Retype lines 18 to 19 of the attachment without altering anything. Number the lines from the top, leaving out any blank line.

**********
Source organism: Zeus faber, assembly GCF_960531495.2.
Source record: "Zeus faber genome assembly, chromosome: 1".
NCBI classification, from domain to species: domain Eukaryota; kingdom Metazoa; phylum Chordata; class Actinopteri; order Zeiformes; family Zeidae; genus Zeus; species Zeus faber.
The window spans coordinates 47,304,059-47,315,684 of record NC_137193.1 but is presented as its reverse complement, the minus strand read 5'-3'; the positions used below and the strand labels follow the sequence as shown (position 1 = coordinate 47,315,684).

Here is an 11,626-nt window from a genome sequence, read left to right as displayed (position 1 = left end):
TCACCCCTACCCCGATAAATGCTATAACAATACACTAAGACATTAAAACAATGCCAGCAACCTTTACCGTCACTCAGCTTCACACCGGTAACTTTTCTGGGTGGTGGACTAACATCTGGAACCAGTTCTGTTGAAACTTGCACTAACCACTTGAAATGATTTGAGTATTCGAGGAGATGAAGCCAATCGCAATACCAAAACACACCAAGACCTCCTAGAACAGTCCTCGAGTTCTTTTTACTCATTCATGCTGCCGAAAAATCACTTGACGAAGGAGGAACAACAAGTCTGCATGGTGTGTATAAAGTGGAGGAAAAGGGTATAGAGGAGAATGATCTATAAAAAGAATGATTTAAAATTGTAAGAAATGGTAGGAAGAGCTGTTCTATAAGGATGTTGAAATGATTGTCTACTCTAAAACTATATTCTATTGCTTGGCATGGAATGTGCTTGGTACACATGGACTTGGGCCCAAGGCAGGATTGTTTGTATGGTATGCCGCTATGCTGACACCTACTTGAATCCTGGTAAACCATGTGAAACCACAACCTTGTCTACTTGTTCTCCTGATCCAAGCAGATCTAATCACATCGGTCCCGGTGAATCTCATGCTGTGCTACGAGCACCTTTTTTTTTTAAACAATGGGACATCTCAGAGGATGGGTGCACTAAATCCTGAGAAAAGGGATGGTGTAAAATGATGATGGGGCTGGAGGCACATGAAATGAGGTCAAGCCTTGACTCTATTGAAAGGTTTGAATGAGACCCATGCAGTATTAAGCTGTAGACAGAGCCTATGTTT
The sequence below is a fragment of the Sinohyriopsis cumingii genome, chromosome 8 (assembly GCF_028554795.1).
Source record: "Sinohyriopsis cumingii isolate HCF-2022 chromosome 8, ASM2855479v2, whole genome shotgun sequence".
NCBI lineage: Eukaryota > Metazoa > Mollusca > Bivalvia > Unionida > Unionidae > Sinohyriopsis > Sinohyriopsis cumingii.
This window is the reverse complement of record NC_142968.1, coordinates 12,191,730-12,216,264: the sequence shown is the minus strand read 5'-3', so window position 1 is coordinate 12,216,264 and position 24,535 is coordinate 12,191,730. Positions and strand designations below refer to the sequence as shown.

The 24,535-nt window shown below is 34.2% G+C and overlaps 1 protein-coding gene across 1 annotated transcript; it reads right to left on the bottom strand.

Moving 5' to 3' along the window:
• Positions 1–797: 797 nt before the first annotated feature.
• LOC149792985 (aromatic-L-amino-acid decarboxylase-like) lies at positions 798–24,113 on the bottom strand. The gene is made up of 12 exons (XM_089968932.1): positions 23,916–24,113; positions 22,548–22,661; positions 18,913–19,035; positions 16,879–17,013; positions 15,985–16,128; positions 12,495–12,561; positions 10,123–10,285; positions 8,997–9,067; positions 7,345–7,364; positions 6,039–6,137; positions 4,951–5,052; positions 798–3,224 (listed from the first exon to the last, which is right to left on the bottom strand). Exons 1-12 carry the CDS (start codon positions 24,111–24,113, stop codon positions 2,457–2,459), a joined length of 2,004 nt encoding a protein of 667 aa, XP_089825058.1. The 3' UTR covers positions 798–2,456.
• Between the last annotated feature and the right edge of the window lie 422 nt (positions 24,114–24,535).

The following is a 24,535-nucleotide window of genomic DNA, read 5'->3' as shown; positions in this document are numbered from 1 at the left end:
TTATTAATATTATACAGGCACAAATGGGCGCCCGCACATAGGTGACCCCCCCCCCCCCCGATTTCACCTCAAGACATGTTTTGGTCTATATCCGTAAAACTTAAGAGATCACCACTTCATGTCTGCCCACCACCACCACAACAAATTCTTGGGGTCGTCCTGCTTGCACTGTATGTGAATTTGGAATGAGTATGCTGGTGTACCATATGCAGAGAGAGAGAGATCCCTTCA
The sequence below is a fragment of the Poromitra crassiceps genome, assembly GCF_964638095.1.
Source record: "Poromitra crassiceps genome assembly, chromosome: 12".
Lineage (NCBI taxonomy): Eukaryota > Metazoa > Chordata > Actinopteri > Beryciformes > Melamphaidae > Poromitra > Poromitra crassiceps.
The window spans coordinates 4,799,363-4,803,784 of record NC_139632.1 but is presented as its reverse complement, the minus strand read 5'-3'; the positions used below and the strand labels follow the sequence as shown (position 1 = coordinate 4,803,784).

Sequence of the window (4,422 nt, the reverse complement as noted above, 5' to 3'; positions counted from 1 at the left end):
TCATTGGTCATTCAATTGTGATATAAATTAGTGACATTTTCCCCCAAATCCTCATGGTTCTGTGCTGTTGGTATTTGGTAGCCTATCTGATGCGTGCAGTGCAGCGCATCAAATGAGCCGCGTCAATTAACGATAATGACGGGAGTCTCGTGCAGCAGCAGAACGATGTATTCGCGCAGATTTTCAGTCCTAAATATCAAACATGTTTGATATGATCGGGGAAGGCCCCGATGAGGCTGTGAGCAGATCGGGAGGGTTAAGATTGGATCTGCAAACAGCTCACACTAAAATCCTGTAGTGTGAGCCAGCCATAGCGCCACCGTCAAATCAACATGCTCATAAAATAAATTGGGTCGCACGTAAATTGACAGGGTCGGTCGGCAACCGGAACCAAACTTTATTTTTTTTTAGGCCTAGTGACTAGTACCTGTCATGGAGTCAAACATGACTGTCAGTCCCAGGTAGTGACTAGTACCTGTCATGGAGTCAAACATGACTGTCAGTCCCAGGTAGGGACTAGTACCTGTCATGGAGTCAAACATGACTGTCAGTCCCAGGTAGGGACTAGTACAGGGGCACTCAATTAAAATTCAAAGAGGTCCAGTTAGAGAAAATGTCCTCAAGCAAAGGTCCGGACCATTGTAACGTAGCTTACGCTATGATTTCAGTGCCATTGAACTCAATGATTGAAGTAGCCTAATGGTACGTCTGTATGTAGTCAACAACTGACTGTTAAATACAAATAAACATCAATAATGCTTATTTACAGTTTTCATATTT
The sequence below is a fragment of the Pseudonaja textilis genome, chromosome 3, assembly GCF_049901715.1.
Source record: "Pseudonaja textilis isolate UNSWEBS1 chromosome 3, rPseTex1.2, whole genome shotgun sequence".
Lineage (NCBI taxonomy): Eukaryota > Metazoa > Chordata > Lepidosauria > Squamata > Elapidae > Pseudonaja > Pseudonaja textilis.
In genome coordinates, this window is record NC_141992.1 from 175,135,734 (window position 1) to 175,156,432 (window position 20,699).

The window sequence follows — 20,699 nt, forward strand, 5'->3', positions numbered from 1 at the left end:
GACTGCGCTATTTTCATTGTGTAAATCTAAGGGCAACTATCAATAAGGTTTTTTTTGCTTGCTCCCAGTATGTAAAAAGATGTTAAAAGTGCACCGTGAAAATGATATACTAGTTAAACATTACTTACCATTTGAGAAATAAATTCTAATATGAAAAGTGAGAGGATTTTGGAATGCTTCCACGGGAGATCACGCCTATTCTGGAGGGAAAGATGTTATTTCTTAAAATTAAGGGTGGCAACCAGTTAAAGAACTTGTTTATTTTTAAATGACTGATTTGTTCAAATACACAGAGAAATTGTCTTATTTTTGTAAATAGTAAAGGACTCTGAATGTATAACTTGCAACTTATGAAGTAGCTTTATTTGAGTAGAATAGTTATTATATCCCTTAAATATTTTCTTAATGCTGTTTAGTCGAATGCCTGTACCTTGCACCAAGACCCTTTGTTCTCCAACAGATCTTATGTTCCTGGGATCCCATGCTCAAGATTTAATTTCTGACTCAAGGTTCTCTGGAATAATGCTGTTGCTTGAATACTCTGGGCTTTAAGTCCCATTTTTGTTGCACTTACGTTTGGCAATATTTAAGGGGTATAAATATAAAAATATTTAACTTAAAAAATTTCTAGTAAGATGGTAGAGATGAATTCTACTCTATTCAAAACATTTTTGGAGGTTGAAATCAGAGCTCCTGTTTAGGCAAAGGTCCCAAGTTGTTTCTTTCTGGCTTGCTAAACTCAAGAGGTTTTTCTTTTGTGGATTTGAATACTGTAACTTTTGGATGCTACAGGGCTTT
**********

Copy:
The sequence below is a fragment of the Poromitra crassiceps genome, assembly GCF_964638095.1.
Source record: "Poromitra crassiceps genome assembly, chromosome: 12".